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Lex maniac

Investigating changes in American English vocabulary over the last 40 years

Tag Archives: Jesse Helms

play the race card

(1990’s | journalese (politics) | “appeal to one’s worst instincts,” “stir up trouble”)

Apparently a Briticism, which came as rather a surprise to me, considering the expression smacks so richly of American penchants for prejudice and poker. The earliest appearances in LexisNexis began in the U.K. ca. 1986 and didn’t show up in U.S. sources until 1990, though it took root very quickly (see penchants noted above). No hits from any country in Google Books before 1985, either. I would love to have a fuller understanding of the origin of “play the race card.” Few expressions have a clear origin or single inventor, but normally one finds isolated early examples preceding a flowering, or similar expressions serving as transitional forms. (In this case, an example might be Nixon’s references to playing the China card, presumably part of an old China hand, as one source suggests.) But in this case it seems to have caught on more or less instantly, at least by linguistic standards. Some sources suggest that the O.J. Simpson trial lent it ubiquity in the U.S.

The other surprise came out of the discovery that in those early British instances, and in many early American ones, too, the race card was played by the majority, fomenting suspicion and hatred of a minority group. I’ve grown used to hearing the practice imputed to members of minorities, trying to claim special privileges based on past discrimination. But it was originally a left-wing attack phrase, used of nationalist or anti-immigrant parties in England. Jesse Helms’s 1990 campaign for Senate against Harvey Gantt (who was African-American) ran an ad accusing him of favoring racial quotas, whereupon Helms was condemned for “playing the race card.” It worked; he came from behind to win a close election. By 2008, Republicans routinely accused Obama of the tactic; actually, right-wingers are happy to claim anyone, black, white, or red all over, is playing the race card. No matter which side does it, it is more than a breach of etiquette; it is dishonorable, a matter of taking unfair advantage. (It also constitutes a form of intimidation.) Which is a little strange, because in poker (or, more likely, bridge, as Lovely Liz points out), there’s nothing suspect about playing a card; it’s part of the normal course of the game. When transposed into politics, it becomes a low-down act, but maybe that says more about politics than cards.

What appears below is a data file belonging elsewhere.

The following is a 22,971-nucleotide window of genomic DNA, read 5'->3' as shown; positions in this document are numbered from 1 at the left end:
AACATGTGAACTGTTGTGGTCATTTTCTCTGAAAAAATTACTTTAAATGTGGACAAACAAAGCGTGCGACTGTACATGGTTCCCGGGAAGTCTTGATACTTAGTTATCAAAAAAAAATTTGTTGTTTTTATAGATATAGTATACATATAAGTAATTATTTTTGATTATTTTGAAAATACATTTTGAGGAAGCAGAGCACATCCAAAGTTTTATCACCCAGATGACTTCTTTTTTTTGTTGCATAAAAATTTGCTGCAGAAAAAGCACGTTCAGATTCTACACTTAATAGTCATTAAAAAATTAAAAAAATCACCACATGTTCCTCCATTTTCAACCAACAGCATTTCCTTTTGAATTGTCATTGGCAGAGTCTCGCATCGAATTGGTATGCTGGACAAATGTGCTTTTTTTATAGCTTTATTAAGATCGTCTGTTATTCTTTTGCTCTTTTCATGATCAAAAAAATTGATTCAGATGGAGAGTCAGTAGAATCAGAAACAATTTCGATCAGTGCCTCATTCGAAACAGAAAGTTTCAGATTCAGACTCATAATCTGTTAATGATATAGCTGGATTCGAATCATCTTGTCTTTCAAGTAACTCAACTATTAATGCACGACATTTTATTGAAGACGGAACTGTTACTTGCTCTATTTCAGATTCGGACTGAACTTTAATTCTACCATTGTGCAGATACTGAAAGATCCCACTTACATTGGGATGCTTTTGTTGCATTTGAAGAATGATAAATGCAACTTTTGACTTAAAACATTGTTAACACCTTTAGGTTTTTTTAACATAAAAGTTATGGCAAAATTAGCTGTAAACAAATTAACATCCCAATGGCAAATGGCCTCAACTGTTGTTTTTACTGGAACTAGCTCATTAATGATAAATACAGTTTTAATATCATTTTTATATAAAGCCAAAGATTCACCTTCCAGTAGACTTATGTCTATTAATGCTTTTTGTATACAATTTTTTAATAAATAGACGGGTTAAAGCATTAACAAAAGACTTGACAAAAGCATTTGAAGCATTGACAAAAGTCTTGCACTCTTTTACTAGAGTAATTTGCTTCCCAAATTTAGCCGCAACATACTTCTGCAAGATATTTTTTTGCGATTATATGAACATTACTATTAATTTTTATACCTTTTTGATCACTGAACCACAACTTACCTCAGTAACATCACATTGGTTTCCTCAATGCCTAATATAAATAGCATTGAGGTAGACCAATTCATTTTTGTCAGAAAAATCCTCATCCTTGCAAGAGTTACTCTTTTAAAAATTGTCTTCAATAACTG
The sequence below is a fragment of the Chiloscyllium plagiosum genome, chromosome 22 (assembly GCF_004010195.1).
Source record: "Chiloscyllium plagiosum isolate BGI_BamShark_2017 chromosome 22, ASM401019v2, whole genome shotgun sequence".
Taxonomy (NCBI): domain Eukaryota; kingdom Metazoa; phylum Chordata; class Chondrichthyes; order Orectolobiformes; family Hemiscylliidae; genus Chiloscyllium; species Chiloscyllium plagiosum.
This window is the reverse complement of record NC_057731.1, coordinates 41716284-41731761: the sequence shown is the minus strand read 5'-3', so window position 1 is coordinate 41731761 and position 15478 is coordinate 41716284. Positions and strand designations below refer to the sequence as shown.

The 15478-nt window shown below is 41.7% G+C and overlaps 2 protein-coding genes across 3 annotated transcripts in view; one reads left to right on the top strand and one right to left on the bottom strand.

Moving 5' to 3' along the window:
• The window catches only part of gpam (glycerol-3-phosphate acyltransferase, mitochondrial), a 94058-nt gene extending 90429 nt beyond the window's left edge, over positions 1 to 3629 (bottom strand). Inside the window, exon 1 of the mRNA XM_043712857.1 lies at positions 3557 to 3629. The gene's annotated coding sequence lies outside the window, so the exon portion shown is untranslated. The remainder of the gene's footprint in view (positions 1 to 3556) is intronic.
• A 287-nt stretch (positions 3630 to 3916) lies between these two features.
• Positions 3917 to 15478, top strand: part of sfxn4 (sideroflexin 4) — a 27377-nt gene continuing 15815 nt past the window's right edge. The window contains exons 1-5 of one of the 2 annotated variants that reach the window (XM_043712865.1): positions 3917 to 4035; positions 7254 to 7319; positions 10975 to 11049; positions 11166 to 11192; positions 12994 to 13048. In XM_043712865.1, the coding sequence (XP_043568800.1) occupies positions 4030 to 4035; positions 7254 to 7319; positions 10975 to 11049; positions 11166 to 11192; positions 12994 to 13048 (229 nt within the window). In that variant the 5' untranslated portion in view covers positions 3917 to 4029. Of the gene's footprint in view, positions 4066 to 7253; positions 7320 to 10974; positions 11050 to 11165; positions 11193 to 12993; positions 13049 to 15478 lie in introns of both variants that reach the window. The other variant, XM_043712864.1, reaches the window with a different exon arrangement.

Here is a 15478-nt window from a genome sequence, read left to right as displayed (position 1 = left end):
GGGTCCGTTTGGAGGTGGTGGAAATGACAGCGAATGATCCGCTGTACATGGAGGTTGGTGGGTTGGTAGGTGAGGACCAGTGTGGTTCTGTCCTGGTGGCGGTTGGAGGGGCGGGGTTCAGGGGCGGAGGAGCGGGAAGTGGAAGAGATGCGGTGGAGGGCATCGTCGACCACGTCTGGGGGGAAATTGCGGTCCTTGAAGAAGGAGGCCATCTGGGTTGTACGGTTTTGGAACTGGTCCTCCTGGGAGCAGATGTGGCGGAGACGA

The expression has spawned a few imitators; one hears occasional references to the “gender card,” “religion card,” “terrorist card,” or other nonce cards — but none as common, or quite as venomous, as “race card.” One rarely acknowledges playing the race card oneself; it is an accusation. Nor does one admire deft use of the race card, even when played effectively. Like negative campaigning, push polling, and plenty of other dubious political practices, everyone deplores it but will happily engage in it if it has any chance of working. Who says bipartisanship is dead?

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